The Vatican Palace, Part I

We went to the Vatican as part of the speed tour, so I would do it again, but differently.  A tip from another traveler suggested that the end of the day, roughly two hours from closing is the best time to see the Vatican.  She said she got the tip from Rick Steve’s or Fodders travel books on Italy.  I had Rick Steve’s, so I must have missed that page.

Seeing the Vatican the way we did was a major deal, and not in a good way.  The line was unbelievable, and the same method once inside of practically sprinting through was annoying to say the least.  The only respite came when a ten year old in our group (who did NOT want to be there) ran off.  The whole place came to a stand still while all the guards and police searched for him.  I would not recommend this tour for kids that age unless they really like historical Rome, but if you do, rest assured, they have an amazing system in place for finding lost children.  Not a single person was allowed to move ’till he was found–quite a feat considering how many people were in there.

The Vatican Palace was built between 498AD and 514AD during the reign of Pope Symmachus on the left bank of the Tiber River in Rome.  It contains some 11,000–yes thousand, rooms on 13.5 acres and in 2003 the property was worth an estimated $1.21 billion not counting the art.  I can’t imagine the dusting and vacuuming.

The Vatican is now used mostly for religious and administrative meetings.  There are many priceless works of art housed within the Vatican and it’s five museums; The Museo Pio-Clementino, the Galleria Chiaramonti, the Braccio Nuovo, the Egyptian Museum, and the Etruscan Museum.  Some of the art is in the form of sculptures, like the ones below.

And some in amazingly detailed paintings on the walls and ceilings.

The museums within, and the art they contain, and the art on the building’s walls and ceilings are breathtakingly amazing.  So amazing that words cannot do them justice.

Edradour and Stirling Castle

The Outlander tour from Inverness was the highlight of Inverness.  I truly wish there had been more time.  As much as I liked Edinburgh, I loved Inverness.  There was a quieter feel to it, a little slower and more relaxed.  I could have spent two weeks there, taking my time seeing the sights.  I was truly sorry to leave, but our time was up.  We said our goodbyes and began the long drive back to Edinburgh.

The drive was beautiful.

At the last minutes we decided to try to stop at a whiskey distillery, and we chose Edradour in the hills above Pitlochry.  It was great fun, and low-key.  Pitlochry is 75 minutes north of Edinburgh, and is a major stopping point off of the A9 for travelers.  This is a place I would like to see again.  Since we had to be back in Edinburgh by the end of the day, and we wanted to see Sterling Castle we did not walk the town but only visited the distillery.  This is a mistake.  Just driving through I could tell I would regret this, but choices have to be made and when extending your stay is not a choice among them you have to be content knowing you’ll just have to return.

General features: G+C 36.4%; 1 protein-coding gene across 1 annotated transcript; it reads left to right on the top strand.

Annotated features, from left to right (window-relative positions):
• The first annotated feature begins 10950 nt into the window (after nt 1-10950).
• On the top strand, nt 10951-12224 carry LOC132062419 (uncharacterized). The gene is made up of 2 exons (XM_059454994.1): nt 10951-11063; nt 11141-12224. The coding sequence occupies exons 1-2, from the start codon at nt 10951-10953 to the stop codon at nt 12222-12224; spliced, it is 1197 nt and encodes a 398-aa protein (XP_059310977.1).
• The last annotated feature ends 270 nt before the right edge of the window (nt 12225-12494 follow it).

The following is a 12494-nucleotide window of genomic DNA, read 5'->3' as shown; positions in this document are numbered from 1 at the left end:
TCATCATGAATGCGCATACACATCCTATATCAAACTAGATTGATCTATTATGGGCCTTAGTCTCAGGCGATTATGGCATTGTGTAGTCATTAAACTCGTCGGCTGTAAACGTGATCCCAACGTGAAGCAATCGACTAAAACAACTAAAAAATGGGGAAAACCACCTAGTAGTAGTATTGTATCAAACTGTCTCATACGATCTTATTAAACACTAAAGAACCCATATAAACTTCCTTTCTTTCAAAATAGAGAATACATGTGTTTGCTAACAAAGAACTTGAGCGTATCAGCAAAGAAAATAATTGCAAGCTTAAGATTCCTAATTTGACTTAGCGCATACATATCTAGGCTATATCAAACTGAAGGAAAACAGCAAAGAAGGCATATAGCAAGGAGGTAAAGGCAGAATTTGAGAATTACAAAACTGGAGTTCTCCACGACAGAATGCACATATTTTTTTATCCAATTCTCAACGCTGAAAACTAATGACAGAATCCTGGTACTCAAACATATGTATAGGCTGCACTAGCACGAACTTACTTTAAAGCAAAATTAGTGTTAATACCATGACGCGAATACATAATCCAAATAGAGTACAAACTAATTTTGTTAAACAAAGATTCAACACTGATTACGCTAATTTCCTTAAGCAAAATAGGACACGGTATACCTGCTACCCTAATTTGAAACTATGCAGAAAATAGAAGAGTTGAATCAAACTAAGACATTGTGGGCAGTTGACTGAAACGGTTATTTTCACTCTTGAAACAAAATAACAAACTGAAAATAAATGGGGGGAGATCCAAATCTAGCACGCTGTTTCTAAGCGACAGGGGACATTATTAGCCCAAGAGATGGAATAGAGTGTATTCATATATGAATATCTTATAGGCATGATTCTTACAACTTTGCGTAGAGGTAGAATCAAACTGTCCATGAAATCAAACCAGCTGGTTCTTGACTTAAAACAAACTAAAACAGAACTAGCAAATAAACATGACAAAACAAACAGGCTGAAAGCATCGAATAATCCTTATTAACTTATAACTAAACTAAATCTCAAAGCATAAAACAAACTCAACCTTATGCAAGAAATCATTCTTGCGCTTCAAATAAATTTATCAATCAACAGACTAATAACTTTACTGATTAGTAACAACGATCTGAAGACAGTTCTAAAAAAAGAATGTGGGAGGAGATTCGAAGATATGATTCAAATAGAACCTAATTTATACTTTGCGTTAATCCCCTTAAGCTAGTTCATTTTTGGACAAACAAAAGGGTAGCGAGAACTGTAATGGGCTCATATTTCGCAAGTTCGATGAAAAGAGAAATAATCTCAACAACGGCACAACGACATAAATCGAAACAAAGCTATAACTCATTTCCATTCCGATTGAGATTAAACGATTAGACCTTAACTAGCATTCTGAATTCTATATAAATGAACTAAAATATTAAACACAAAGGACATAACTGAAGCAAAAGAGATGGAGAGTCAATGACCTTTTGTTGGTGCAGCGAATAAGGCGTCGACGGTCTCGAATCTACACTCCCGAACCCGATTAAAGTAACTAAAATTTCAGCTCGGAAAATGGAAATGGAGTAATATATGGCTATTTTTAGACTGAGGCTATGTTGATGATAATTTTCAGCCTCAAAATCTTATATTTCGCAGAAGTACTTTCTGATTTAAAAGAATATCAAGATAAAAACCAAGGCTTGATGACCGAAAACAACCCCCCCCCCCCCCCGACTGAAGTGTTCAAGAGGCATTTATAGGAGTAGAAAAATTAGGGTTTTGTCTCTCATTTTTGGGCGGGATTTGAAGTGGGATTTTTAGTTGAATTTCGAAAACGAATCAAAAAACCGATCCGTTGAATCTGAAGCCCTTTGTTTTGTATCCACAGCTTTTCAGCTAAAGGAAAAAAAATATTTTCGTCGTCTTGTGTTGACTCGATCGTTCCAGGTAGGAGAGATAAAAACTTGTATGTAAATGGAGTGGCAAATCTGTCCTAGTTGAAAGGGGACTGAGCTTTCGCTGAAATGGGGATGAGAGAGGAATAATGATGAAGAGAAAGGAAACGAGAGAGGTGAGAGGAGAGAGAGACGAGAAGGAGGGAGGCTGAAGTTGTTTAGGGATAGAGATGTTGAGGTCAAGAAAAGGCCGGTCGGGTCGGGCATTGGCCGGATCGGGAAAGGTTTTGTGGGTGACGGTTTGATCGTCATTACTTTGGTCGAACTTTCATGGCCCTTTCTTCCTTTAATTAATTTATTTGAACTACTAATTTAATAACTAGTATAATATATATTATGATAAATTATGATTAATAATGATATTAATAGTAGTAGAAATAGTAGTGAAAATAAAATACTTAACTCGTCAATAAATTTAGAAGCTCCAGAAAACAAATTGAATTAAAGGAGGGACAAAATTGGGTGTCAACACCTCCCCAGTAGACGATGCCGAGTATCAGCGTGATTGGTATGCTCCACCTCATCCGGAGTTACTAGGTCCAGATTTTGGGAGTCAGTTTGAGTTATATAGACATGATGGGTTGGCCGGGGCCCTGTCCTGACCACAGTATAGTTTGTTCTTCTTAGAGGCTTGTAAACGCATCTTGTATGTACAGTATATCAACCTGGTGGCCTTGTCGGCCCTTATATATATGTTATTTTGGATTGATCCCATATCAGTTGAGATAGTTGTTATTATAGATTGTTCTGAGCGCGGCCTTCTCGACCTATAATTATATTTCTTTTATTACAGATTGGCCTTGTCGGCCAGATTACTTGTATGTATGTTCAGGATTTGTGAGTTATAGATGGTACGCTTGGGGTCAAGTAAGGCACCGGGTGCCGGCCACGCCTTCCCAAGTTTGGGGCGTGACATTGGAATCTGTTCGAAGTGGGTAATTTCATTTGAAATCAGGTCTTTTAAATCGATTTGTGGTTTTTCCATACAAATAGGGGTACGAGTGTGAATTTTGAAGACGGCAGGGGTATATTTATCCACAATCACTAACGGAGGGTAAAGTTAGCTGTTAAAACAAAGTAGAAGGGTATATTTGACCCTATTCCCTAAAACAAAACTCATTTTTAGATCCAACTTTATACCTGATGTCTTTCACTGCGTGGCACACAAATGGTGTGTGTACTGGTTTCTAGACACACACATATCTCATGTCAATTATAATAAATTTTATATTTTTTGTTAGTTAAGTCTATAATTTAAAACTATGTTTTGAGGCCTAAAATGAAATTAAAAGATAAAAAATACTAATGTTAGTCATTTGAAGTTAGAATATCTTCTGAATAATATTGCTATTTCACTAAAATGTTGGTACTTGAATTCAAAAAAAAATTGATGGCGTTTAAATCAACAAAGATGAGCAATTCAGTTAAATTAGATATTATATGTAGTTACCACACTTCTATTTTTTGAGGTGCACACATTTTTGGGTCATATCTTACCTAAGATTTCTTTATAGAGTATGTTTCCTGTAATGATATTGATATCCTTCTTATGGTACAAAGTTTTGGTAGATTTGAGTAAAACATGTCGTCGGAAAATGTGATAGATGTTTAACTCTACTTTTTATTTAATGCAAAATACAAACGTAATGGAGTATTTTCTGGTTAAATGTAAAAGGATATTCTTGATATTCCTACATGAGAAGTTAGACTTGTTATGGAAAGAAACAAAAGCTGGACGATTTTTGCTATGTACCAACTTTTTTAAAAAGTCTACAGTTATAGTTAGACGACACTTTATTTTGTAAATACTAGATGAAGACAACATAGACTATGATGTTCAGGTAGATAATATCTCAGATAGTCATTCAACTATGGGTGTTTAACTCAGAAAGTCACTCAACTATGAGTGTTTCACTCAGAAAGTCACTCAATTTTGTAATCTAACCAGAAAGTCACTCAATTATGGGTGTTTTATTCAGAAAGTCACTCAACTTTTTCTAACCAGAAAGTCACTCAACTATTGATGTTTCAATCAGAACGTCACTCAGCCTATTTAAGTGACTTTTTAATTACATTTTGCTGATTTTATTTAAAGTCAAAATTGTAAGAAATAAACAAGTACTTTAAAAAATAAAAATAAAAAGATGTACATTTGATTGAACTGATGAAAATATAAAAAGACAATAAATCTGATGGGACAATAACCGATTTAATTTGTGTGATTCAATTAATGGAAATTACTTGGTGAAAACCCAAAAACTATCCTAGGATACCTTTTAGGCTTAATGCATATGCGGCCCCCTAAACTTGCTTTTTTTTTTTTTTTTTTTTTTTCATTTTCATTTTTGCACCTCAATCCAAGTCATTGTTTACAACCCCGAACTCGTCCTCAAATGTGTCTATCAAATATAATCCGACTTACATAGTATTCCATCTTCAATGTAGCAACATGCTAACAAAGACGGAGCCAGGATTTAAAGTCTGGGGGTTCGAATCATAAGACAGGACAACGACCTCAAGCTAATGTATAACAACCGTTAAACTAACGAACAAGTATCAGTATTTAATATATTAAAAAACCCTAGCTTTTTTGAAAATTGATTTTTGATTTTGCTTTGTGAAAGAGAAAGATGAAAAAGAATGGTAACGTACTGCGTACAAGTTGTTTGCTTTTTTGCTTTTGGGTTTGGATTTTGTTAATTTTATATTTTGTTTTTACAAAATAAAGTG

We started with a wee dram, tasting it neat first, then with the addition of a bit of water to experience how it changed the whisky.  Not a huge whisky drinker myself, I was impressed with the way it tasted, and it felt like velvet in my mouth.  Then we took a tour of the process.  Edradour is the smallest distillery in Scotland, and is run by only three men.  They are not automated, and most of the equipment is as old as the distillery itself.  Here is a link where you can read about the distillery.

After we finished at the distillery we headed to Stirling castle after getting gas.  One of the things we found throughout the trip was how scarce petrol stations are, so when you find one, it’s best to fill.

Within an hour and a half, we were at Stirling Castle.  The road to the parking if very narrow and winding, up an incline.  I don’t know if I was just getting better at driving, or not, but it didn’t seem that bad.  There are a lot of buses, so you just have to keep an eye out for them.

This is known as the Bowling Green, and it is on the lower level of the castle.  The tour guide claimed it was used as a yard for children to play in, and the guardsmen would sometimes use it to bowl.

Inside, there is a model of the castle to give some perspective.

This is Wallace Monument which is visible across the way from one of the courtyards in Stirling Castle."Stirling Bridge"

Stirling Bridge, between Wallace Monument and Stirling Castle.  Below, interesting architecture within Stirling Castle.

The Castle Kitchens were quite big, as needed to accommodate the military troops.

I took this picture of the ceiling in the dining hall, when the tour guide said they somehow knew it took 800 trees to create.  The trees came from a forest miles away, and were carted to the castle.

This statue of Robert the Bruce Stands at the entrance to Stirling Castle.  Robert the Bruce led the Scots to Victory against the English’s Edward II in 1314.  It was quite and achievement given that they were so greatly outnumbered, reflecting Bruce’s skill at commanding an army.